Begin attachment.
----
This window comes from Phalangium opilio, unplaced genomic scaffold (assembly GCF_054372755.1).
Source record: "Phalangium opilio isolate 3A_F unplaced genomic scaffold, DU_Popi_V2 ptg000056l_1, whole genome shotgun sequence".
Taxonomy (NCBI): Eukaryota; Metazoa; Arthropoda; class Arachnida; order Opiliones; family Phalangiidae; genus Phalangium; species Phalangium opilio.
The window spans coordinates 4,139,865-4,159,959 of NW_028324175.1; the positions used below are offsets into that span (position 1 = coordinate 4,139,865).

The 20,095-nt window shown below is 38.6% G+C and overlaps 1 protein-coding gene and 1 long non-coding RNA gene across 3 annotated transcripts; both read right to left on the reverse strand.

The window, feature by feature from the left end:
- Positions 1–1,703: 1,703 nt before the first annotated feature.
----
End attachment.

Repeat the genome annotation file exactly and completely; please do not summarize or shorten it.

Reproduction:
This window comes from Phalangium opilio, unplaced genomic scaffold (assembly GCF_054372755.1).
Source record: "Phalangium opilio isolate 3A_F unplaced genomic scaffold, DU_Popi_V2 ptg000056l_1, whole genome shotgun sequence".
Taxonomy (NCBI): Eukaryota; Metazoa; Arthropoda; class Arachnida; order Opiliones; family Phalangiidae; genus Phalangium; species Phalangium opilio.
The window spans coordinates 4,139,865-4,159,959 of NW_028324175.1; the positions used below are offsets into that span (position 1 = coordinate 4,139,865).

The 20,095-nt window shown below is 38.6% G+C and overlaps 1 protein-coding gene and 1 long non-coding RNA gene across 3 annotated transcripts; both read right to left on the reverse strand.

The window, feature by feature from the left end:
- Positions 1–1,703: 1,703 nt before the first annotated feature.